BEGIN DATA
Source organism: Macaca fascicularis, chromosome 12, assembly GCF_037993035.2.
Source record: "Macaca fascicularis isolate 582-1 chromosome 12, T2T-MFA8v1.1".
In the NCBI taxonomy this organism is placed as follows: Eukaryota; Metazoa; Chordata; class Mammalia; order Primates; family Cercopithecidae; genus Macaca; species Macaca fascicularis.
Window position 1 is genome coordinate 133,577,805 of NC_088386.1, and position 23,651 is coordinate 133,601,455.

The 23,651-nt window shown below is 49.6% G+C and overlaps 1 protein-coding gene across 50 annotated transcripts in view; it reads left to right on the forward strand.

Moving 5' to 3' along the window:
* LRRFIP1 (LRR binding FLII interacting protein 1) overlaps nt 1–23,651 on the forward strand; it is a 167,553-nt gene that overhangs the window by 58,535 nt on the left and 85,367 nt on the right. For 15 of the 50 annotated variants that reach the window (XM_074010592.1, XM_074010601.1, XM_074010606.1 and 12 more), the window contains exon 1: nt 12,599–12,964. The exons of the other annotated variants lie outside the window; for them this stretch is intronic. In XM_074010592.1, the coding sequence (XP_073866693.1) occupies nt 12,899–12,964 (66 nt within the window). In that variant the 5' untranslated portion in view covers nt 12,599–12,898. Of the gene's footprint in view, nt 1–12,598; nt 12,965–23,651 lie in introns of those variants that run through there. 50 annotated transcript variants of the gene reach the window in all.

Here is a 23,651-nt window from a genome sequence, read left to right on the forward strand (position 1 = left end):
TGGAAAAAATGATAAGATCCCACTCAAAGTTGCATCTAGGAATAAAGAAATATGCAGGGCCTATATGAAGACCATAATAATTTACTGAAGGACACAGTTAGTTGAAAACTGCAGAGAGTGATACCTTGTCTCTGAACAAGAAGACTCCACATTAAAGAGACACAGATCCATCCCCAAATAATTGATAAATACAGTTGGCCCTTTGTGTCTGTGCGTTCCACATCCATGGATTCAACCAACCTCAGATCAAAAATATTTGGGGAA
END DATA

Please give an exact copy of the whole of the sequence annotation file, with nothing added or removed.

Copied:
Source organism: Macaca fascicularis, chromosome 12, assembly GCF_037993035.2.
Source record: "Macaca fascicularis isolate 582-1 chromosome 12, T2T-MFA8v1.1".
In the NCBI taxonomy this organism is placed as follows: Eukaryota; Metazoa; Chordata; class Mammalia; order Primates; family Cercopithecidae; genus Macaca; species Macaca fascicularis.
Window position 1 is genome coordinate 133,577,805 of NC_088386.1, and position 23,651 is coordinate 133,601,455.

The 23,651-nt window shown below is 49.6% G+C and overlaps 1 protein-coding gene across 50 annotated transcripts in view; it reads left to right on the forward strand.

Moving 5' to 3' along the window:
* LRRFIP1 (LRR binding FLII interacting protein 1) overlaps nt 1–23,651 on the forward strand; it is a 167,553-nt gene that overhangs the window by 58,535 nt on the left and 85,367 nt on the right. For 15 of the 50 annotated variants that reach the window (XM_074010592.1, XM_074010601.1, XM_074010606.1 and 12 more), the window contains exon 1: nt 12,599–12,964. The exons of the other annotated variants lie outside the window; for them this stretch is intronic. In XM_074010592.1, the coding sequence (XP_073866693.1) occupies nt 12,899–12,964 (66 nt within the window). In that variant the 5' untranslated portion in view covers nt 12,599–12,898. Of the gene's footprint in view, nt 1–12,598; nt 12,965–23,651 lie in introns of those variants that run through there. 50 annotated transcript variants of the gene reach the window in all.

Here is a 23,651-nt window from a genome sequence, read left to right on the forward strand (position 1 = left end):
TGGAAAAAATGATAAGATCCCACTCAAAGTTGCATCTAGGAATAAAGAAATATGCAGGGCCTATATGAAGACCATAATAATTTACTGAAGGACACAGTTAGTTGAAAACTGCAGAGAGTGATACCTTGTCTCTGAACAAGAAGACTCCACATTAAAGAGACACAGATCCATCCCCAAATAATTGATAAATACAGTTGGCCCTTTGTGTCTGTGCGTTCCACATCCATGGATTCAACCAACCTCAGATCAAAAATATTTGGGGAA